A snowstorm began. All the city-bound buses were canceled. Near the stop, there wasn’t a single store or a café under which roof I could hide from the wind and cold. Nothing save a forest and a long broad street with posh mansions surrounded by three-meter high concrete walls. I tucked my hands into my pockets, wrapped the scarf around my nose, and settled down on a chilly bench hoping for a miracle.
My name is Eirene. I’m an ordinary teacher of mathematics. In my childhood, I dreamed of becoming a journalist, a chemist, and a doctor. But my family willed I would enter a pedagogical university, a department of mathematics. I began working while still a student, initially as a librarian and a technician at the University’s chairs, and then as a school teacher. It is a standard practice to give new teachers particularly “uproarious” classes. As a rule, the outstanding achievements of such classes are registered in police records and the Principal’s copious archives containing numerous complaints from teachers, parents, and parallel class pupils. It was those children with their immediate problems, tears, treacheries, laziness and endless boredom in their eyes who showed me the real world of education. This world differed somewhat from the ideal picture painted by the university textbooks describing modern pedagogical approaches and cutting-edge technologies. That was a planet of conservative outlooks and rigid hierarchy.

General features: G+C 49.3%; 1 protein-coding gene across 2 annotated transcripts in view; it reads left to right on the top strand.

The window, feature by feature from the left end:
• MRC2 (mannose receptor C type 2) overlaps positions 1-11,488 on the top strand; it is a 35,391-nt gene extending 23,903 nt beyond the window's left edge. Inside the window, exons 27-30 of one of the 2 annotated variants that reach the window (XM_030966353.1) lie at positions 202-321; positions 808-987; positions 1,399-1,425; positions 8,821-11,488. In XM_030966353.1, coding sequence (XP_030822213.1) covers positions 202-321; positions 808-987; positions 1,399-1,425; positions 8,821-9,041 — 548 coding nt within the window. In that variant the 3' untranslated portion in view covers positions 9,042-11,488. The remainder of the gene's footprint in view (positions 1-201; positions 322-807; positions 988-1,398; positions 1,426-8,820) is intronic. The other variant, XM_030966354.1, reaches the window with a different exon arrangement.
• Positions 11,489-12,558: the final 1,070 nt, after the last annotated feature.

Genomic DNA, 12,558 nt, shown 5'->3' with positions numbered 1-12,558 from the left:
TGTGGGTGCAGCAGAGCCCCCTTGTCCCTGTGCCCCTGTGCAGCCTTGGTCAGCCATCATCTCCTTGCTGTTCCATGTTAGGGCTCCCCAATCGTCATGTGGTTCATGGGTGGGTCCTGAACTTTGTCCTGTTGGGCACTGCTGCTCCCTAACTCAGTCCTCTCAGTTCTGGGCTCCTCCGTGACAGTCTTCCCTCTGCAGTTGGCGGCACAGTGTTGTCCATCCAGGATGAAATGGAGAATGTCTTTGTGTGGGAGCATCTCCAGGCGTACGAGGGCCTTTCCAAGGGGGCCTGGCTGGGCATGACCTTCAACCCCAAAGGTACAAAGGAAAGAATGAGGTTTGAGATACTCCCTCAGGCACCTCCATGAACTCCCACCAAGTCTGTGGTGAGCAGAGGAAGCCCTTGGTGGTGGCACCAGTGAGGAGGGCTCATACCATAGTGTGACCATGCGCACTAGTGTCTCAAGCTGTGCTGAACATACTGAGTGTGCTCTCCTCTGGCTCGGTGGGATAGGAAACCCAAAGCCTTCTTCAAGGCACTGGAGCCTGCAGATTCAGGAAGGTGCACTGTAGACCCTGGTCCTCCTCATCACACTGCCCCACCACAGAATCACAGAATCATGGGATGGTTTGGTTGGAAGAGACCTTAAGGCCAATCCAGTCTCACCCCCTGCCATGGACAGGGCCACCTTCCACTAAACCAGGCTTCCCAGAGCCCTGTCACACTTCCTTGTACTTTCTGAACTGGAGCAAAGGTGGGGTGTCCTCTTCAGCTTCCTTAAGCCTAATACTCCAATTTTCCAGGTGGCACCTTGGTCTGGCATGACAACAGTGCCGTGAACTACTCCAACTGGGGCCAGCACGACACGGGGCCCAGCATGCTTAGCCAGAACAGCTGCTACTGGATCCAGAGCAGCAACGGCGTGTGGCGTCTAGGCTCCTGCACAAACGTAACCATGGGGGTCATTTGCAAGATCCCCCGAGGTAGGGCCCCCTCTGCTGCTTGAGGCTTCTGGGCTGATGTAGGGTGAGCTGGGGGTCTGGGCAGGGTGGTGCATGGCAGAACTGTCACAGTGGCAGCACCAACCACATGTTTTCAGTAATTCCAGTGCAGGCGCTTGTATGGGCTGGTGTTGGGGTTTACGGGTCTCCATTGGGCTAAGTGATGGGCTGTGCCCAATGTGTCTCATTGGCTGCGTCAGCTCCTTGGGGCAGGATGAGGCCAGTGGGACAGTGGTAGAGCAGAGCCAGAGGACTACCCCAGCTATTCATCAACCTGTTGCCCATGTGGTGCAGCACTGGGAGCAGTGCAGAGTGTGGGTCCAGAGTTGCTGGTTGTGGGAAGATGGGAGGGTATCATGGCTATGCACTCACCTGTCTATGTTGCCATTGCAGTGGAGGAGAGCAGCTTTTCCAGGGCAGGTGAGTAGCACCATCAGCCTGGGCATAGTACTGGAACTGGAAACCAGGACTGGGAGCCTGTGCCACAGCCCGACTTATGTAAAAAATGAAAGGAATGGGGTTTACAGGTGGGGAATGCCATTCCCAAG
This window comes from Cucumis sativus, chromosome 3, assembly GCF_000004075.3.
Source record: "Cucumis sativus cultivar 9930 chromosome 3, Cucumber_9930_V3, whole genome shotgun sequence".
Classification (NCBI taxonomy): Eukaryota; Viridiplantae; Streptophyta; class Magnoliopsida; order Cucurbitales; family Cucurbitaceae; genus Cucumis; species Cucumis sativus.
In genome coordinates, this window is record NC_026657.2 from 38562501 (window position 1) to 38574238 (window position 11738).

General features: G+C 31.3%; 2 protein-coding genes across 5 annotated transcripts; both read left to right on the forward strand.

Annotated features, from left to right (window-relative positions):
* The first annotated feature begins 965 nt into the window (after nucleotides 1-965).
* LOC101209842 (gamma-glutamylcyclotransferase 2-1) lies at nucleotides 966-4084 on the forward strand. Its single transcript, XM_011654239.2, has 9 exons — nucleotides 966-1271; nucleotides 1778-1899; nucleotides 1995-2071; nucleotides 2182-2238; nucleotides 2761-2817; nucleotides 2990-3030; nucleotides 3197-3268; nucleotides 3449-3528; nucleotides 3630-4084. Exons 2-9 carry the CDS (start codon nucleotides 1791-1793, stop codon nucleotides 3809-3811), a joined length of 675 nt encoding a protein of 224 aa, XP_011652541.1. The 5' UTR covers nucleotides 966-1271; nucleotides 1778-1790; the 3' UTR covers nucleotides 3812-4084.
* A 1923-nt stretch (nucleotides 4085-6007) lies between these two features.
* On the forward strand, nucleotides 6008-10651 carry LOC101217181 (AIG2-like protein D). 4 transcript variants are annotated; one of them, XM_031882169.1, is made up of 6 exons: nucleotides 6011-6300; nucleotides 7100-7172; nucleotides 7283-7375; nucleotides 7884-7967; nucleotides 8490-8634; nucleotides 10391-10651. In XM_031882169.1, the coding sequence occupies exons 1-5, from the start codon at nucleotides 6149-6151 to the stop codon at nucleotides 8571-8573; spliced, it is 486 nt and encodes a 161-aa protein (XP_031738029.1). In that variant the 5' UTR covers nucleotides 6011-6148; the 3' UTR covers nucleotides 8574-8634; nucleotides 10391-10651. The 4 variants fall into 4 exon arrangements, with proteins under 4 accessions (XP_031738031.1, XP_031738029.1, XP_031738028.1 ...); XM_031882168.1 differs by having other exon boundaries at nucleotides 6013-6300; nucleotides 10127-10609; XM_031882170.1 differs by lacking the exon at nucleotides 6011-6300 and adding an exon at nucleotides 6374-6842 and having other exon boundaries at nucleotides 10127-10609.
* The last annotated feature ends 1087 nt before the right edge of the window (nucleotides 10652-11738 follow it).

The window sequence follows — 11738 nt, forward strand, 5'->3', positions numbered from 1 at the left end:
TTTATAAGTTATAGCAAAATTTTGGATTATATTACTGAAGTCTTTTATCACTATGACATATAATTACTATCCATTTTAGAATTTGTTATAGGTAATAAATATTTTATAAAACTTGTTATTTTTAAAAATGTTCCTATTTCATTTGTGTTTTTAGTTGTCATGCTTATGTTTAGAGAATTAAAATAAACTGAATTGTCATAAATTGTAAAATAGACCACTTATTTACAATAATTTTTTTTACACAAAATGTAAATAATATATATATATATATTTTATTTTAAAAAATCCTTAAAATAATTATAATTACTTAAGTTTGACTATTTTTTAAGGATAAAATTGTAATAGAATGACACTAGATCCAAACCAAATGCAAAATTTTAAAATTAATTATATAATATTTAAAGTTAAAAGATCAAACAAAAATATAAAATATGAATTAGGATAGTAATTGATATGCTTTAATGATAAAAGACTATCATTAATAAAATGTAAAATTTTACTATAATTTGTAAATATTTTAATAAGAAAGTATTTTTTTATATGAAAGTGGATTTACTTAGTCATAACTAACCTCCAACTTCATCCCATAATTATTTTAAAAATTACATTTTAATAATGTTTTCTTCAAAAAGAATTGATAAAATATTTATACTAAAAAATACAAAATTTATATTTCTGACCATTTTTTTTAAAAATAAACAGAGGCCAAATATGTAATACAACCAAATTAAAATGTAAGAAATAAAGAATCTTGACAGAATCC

Four years later, I decided to change my job for that at a private school where my salary could grow from 180 to 540 dollars a month. But it looked rather like a dream. In fact, I ended up deeply disappointed in a snowstorm and with a broken heel to boot. It was freezing hard. I felt I was getting cold. I had no strength left and fell asleep on a bench near the bus stop.
I woke up hearing somebody croon by my side. Sitting next to me was a vivacious old man in a stylish brown raincoat. Such raincoats are usually worn by chief characters of computer games. The old man appeared to be very amiable. He treated me to some hot tea from his thermos flask and a bar of chocolate. We fell to talking. Listening to my mishaps, he sighed compassionately and smiled cunningly. If I were not so upset, I’d be more vigilant and less talkative.
“You want to be the best teacher?” the old man asked.
“Of course! But how can I?”
“You won’t know until you try,” the old man grunted, holding out a very thin booklet to me. Its cover was made of leather with velvet insets and plates decorated with enamel and twisted golden wire. Obviously, that was a hand-crafted piece of art. Inside the booklet were only two sheets. The first one was an invitation to a teachers’ refresher course and another showed an address for a job interview plus organizers’ contact information.